Article

Analysis of Astroglial K+ Channel Expression in the Developing Hippocampus Reveals a Predominant Role of the Kir4.1 Subunit

Institute of Cellular Neurosciences, University of Bonn, D-53105 Bonn, Germany.
The Journal of Neuroscience : The Official Journal of the Society for Neuroscience (Impact Factor: 6.75). 07/2009; 29(23):7474-88. DOI: 10.1523/JNEUROSCI.3790-08.2009
Source: PubMed

ABSTRACT Astrocytes in different brain regions display variable functional properties. In the hippocampus, astrocytes predominantly express time- and voltage-independent currents, but the underlying ion channels are not well defined. This ignorance is partly attributable to abundant intercellular coupling of these cells through gap junctions, impeding quantitative analyses of intrinsic membrane properties. Moreover, distinct types of cells with astroglial properties coexist in a given brain area, a finding that confused previous analyses. In the present study, we investigated expression of inwardly rectifying (Kir) and two-pore-domain (K2P) K+ channels in astrocytes, which are thought to be instrumental in the regulation of K+ homeostasis. Freshly isolated astrocytes were used to improve space-clamp conditions and allow for quantitative assessment of functional parameters. Patch-clamp recordings were combined with immunocytochemistry, Western blot analysis, and semiquantitative transcript analysis. Comparative measurements were performed in different CA1 subregions of astrocyte-targeted transgenic mice. While confirming weak Ba2+ sensitivity in situ, our data demonstrate that in freshly isolated astrocytes, the main proportion of membrane currents is sensitive to micromolar Ba2+ concentrations. Upregulation of Kir4.1 transcripts and protein during the first 10 postnatal days was accompanied by a fourfold increase in astrocyte inward current density. Hippocampal astrocytes from Kir4.1-/- mice lacked Ba2+-sensitive currents. In addition, we report functional expression of K2P channels of the TREK subfamily (TREK1, TREK2), which mediate astroglial outward currents. Together, our findings demonstrate that Kir4.1 constitutes the pivotal K+ channel subunit and that superposition of currents through Kir4.1 and TREK channels underlies the "passive" current pattern of hippocampal astrocytes.

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    • "Various attempts to correlate the biochemical and functional properties of discrete astrocytic population were then pursued by using diverse approaches. Differences in the current profile of distinct astrocyte subsets were ascribed to the heterogeneous expression of ion channels, including inward rectifying K + (Kir) channels (Butt and Kalsi, 2006; Kofuji et al., 2000; Neusch et al., 2006; Olsen et al., 2007; Seifert et al., 2009). For instance, the K + channel subunit Kir4.1 was described to be abundantly expressed in astrocytes of the spinal cord ventral horns when compared to those of the dorsal horns. "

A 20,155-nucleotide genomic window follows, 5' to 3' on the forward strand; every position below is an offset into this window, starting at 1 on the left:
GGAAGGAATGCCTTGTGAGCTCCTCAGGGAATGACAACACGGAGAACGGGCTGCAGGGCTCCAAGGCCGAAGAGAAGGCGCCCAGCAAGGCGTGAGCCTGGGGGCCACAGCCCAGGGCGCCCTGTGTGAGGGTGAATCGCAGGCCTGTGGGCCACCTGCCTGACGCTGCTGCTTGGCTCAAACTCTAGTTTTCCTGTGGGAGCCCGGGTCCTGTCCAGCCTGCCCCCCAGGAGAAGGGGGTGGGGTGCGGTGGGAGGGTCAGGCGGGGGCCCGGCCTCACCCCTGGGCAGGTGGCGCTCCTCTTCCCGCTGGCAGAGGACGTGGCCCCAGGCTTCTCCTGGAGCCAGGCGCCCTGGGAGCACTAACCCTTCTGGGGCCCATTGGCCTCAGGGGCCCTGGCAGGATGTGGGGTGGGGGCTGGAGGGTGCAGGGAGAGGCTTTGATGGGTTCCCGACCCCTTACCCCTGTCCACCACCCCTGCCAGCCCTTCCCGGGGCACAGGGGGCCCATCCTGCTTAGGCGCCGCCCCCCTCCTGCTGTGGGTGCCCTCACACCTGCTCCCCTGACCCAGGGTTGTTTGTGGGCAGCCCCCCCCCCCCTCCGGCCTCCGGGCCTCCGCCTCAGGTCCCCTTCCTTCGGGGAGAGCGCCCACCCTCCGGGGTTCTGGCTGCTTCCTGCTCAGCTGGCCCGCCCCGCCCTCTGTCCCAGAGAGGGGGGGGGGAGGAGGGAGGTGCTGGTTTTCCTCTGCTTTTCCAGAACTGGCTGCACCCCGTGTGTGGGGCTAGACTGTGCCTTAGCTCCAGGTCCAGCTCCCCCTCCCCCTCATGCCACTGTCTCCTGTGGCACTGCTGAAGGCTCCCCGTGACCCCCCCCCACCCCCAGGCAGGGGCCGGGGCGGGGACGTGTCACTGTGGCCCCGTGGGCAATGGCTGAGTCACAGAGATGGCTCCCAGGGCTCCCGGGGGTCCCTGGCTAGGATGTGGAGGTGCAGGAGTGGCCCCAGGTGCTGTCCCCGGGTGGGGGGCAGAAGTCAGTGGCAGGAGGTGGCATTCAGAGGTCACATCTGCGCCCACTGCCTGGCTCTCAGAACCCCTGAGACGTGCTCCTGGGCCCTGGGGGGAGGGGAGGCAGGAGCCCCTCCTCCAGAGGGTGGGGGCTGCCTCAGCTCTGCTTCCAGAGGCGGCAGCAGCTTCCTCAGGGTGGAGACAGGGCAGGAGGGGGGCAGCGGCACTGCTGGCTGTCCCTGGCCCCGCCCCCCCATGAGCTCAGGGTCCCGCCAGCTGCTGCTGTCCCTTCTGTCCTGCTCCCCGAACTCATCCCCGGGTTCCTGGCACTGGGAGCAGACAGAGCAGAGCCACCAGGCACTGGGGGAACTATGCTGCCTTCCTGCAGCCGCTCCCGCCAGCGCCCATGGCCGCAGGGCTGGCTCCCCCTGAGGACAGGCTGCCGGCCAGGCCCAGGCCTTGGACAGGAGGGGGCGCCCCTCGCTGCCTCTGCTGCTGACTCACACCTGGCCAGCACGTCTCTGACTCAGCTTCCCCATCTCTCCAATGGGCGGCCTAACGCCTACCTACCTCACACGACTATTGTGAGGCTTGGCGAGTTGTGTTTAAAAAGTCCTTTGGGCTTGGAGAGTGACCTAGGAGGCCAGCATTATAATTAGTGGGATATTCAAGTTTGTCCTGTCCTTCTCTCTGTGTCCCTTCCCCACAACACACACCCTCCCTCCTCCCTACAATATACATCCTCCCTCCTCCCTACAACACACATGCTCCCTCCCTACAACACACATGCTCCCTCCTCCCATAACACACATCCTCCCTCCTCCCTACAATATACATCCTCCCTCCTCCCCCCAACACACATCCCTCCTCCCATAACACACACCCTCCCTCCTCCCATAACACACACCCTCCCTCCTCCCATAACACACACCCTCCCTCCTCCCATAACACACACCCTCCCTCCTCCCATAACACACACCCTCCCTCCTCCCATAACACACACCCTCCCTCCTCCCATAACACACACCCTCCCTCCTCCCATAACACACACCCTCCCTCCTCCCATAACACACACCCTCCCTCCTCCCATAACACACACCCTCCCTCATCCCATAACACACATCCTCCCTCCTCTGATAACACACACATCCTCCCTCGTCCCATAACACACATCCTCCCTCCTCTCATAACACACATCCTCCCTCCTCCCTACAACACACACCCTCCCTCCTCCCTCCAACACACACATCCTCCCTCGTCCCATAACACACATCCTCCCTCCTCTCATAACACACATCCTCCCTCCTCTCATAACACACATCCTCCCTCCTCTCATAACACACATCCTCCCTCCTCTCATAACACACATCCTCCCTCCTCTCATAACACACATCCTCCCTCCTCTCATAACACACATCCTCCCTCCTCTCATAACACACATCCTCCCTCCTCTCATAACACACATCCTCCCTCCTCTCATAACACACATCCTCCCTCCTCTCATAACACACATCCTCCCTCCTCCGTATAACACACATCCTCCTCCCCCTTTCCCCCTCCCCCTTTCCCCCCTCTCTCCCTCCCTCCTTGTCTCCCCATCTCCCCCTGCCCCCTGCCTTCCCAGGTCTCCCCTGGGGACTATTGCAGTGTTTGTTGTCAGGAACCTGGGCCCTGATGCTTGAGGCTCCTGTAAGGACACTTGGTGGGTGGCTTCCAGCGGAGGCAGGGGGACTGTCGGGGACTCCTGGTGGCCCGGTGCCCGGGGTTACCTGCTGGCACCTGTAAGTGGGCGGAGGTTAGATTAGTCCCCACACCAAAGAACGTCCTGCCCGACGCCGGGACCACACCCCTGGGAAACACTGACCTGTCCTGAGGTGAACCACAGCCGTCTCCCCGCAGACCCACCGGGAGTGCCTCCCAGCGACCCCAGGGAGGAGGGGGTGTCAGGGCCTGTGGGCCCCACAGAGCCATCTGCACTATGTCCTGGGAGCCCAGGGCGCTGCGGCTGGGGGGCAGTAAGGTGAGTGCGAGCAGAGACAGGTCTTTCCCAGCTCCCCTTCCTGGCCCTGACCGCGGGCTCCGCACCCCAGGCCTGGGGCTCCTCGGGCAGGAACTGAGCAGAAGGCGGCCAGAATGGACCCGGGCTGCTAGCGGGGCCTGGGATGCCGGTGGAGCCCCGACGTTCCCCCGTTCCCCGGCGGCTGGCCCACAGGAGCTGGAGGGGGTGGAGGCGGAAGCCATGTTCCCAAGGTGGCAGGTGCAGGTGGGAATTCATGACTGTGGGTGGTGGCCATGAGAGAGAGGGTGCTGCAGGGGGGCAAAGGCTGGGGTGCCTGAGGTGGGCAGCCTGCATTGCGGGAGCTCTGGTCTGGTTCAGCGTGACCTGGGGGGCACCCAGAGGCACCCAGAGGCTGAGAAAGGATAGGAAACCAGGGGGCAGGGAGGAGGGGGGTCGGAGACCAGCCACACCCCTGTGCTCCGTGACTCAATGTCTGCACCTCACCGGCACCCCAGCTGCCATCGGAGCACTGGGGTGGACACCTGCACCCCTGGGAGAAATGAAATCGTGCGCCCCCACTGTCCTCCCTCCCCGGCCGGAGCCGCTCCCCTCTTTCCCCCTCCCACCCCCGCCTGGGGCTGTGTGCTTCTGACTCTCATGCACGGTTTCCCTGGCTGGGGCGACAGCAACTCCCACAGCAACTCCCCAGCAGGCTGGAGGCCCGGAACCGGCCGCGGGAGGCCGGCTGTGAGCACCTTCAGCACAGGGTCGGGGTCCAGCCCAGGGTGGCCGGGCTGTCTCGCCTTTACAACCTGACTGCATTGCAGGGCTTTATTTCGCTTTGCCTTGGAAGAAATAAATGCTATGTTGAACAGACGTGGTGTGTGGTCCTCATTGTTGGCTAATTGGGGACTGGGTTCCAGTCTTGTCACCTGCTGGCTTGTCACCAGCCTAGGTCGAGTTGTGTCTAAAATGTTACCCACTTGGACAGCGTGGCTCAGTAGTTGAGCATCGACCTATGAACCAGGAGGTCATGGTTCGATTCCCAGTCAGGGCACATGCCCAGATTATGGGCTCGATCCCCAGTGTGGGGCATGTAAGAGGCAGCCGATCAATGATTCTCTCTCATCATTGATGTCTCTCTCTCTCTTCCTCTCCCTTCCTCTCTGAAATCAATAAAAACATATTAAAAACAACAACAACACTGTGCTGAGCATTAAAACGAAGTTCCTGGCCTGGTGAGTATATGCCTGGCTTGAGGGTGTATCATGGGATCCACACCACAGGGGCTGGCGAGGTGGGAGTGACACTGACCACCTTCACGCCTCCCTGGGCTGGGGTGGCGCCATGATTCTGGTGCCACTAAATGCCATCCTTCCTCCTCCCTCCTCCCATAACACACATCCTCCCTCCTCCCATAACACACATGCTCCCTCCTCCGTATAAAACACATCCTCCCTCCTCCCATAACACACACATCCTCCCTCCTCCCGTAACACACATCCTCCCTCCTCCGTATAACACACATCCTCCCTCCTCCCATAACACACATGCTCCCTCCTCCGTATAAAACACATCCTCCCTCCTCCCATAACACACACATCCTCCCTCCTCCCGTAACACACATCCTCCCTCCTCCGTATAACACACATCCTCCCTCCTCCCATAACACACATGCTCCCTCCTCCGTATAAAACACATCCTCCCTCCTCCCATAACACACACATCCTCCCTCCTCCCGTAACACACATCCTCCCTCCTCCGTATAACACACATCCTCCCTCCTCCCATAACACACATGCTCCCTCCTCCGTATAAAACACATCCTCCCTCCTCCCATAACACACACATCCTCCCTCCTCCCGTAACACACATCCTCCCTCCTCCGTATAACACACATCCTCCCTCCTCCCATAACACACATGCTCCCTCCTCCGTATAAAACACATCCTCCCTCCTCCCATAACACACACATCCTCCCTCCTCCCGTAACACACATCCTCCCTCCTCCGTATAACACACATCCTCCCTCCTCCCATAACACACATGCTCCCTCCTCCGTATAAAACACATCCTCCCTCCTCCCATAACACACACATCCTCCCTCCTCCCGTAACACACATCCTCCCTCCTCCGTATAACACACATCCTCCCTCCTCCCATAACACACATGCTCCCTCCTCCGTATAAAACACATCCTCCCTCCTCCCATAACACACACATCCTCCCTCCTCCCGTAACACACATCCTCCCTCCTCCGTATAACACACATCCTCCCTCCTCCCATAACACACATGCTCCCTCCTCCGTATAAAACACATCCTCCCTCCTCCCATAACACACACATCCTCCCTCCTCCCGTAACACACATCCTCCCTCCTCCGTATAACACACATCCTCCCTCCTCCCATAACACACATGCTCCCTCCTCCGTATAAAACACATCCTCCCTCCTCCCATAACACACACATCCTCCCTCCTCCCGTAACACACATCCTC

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    • "The passive conductance implies an abundant and combined expression of multiple leak-type K ϩ channels , such as inwardly rectifying K ir 4.1, two-pore domain K ϩ channels, and Ca 2ϩ -activated K ϩ channels (Chever et al. 2010; Chu et al. 2010; Djukic et al. 2007; Hwang et al. 2014; Kucheryavykh et al. 2007; Longden et al. 2011; Olsen and Sontheimer 2008; Seifert et al. 2009; Skatchkov et al. 2006; Tong et al. 2014). The extremely low R m shown in single astrocytes also suggests that the transmembrane K "
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    • "ed in water balance and ( functionally related ) potassium buffering . Aquaporin 4 appears after PND20 and its levels increase afterwards , according to single - cell gene expression data ( Rusnakova et al . , 2013 ) . The major potassium channel Kir4 . 1 is downregulated to its stable level in the hippocampus within the first ten postnatal days ( Seifert et al . , 2009 ) . In contrast to most astrocytic receptors , the lev - els of GFAP as well as of the calcium binding protein s100b increase during aging ( Nichols , 1999 ; Sheng et al . , 1996 ) . In accord with these observations , a global increase in GFAP expression in the aged brain is detectable , suggesting an increased number of astrocytes in "
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